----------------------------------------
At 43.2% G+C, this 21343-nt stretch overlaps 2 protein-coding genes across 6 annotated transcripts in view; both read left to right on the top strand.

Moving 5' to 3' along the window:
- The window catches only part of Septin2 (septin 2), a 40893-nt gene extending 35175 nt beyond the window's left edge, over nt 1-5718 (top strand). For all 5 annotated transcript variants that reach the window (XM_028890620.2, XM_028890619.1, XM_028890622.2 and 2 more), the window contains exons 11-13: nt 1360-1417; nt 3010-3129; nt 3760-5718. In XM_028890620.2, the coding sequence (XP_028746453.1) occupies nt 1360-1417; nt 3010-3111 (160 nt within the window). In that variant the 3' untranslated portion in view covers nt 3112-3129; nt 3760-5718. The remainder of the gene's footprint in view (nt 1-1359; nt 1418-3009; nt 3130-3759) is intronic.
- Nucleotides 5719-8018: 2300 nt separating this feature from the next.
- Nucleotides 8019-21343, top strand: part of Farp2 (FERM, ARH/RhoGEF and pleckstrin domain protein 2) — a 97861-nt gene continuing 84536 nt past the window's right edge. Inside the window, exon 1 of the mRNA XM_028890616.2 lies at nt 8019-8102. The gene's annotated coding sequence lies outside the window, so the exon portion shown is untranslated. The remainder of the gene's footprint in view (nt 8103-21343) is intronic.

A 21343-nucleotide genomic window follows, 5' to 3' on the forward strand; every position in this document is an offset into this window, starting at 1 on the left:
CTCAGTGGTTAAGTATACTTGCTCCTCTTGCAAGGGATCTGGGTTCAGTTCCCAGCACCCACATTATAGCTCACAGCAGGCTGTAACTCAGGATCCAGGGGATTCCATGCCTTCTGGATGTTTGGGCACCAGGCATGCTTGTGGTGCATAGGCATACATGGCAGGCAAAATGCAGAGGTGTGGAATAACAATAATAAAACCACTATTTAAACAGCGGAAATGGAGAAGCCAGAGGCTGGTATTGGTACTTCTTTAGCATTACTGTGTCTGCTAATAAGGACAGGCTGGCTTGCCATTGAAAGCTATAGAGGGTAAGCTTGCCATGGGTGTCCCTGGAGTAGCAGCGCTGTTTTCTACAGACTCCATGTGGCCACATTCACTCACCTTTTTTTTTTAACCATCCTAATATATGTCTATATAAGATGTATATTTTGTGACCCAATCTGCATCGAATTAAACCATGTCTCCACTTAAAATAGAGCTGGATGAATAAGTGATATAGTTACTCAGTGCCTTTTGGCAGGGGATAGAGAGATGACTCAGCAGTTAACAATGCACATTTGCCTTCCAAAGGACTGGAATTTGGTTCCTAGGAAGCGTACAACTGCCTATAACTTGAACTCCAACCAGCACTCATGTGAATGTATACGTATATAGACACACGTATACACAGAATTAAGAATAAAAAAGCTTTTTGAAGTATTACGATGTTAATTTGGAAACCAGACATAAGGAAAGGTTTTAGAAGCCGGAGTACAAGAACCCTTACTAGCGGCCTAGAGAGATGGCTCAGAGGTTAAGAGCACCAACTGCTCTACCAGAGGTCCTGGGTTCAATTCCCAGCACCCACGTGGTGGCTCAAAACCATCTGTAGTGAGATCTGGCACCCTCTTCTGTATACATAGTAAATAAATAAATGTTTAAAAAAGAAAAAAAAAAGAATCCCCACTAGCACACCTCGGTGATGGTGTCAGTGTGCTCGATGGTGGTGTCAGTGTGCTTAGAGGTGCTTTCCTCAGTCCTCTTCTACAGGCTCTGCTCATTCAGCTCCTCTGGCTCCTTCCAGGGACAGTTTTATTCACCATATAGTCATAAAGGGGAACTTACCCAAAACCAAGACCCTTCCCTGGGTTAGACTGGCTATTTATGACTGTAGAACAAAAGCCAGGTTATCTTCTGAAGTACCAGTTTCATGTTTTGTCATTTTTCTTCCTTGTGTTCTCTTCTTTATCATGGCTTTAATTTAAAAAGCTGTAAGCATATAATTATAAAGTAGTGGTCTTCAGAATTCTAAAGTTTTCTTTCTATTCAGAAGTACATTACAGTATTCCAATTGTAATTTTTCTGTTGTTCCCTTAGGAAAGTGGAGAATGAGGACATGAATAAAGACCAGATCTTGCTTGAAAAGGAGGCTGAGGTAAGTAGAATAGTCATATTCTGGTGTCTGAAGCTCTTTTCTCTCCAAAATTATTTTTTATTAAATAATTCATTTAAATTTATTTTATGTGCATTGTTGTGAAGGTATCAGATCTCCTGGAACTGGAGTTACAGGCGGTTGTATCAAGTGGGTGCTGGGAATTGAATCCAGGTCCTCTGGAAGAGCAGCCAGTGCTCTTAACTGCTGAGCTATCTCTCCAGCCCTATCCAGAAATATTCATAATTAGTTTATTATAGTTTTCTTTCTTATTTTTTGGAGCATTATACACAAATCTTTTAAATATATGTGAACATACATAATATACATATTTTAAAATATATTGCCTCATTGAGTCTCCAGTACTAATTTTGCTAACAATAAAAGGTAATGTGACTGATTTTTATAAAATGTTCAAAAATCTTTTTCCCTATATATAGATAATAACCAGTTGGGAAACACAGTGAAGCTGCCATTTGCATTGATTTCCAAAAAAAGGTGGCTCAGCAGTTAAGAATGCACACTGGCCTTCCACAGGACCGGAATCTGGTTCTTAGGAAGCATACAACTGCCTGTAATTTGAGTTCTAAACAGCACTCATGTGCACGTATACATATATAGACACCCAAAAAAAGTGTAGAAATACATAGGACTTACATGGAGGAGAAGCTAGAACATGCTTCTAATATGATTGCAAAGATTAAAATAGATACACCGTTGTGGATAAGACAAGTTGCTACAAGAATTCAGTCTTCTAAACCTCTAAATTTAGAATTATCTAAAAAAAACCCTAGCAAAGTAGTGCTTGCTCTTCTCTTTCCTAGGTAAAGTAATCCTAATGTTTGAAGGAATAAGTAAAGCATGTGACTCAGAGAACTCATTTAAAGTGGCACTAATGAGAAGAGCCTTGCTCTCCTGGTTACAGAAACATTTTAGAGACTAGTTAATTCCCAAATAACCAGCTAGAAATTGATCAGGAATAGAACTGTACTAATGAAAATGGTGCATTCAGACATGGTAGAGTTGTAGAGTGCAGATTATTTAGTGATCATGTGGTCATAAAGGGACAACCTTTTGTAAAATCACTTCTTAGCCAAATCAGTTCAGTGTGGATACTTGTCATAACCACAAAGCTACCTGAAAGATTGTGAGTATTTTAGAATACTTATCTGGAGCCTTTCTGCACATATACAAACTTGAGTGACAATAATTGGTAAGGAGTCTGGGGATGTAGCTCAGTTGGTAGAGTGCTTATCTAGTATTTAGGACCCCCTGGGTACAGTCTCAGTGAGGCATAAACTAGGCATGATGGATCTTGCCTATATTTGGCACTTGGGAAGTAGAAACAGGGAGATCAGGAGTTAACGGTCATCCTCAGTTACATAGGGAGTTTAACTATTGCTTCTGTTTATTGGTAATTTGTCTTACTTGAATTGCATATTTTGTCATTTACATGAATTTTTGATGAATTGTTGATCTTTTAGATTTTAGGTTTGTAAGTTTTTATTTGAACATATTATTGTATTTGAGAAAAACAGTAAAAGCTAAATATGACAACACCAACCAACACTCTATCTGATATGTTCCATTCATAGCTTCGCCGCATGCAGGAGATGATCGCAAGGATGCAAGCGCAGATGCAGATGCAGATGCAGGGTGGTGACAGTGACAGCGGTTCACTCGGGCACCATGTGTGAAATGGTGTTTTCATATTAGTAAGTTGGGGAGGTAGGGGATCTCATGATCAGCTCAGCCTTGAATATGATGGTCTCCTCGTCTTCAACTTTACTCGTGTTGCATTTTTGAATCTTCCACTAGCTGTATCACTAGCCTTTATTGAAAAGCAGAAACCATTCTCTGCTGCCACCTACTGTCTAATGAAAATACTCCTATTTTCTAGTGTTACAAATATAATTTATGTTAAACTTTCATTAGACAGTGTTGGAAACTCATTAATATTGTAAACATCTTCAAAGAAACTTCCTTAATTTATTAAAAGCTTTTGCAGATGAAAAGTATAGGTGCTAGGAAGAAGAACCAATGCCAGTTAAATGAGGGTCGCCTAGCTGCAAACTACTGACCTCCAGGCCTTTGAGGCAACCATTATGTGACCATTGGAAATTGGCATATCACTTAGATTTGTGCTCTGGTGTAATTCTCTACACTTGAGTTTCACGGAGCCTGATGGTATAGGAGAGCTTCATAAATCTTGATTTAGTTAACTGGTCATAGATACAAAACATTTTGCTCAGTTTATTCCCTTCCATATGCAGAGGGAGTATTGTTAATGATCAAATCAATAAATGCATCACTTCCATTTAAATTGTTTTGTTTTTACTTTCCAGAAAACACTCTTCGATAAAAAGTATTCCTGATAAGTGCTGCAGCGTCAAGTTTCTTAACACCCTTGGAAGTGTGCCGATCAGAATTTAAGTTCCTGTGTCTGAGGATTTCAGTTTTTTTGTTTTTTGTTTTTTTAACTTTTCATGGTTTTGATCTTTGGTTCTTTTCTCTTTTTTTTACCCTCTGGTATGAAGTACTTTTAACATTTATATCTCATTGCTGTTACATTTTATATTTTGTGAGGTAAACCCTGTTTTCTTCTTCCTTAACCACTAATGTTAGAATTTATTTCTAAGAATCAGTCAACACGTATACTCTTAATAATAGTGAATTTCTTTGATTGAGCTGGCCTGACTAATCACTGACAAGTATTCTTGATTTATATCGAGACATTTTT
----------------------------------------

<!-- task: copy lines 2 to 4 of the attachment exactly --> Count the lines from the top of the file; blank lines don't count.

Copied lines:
Moving 5' to 3' along the window:
- The window catches only part of Septin2 (septin 2), a 40893-nt gene extending 35175 nt beyond the window's left edge, over nt 1-5718 (top strand). For all 5 annotated transcript variants that reach the window (XM_028890620.2, XM_028890619.1, XM_028890622.2 and 2 more), the window contains exons 11-13: nt 1360-1417; nt 3010-3129; nt 3760-5718. In XM_028890620.2, the coding sequence (XP_028746453.1) occupies nt 1360-1417; nt 3010-3111 (160 nt within the window). In that variant the 3' untranslated portion in view covers nt 3112-3129; nt 3760-5718. The remainder of the gene's footprint in view (nt 1-1359; nt 1418-3009; nt 3130-3759) is intronic.
- Nucleotides 5719-8018: 2300 nt separating this feature from the next.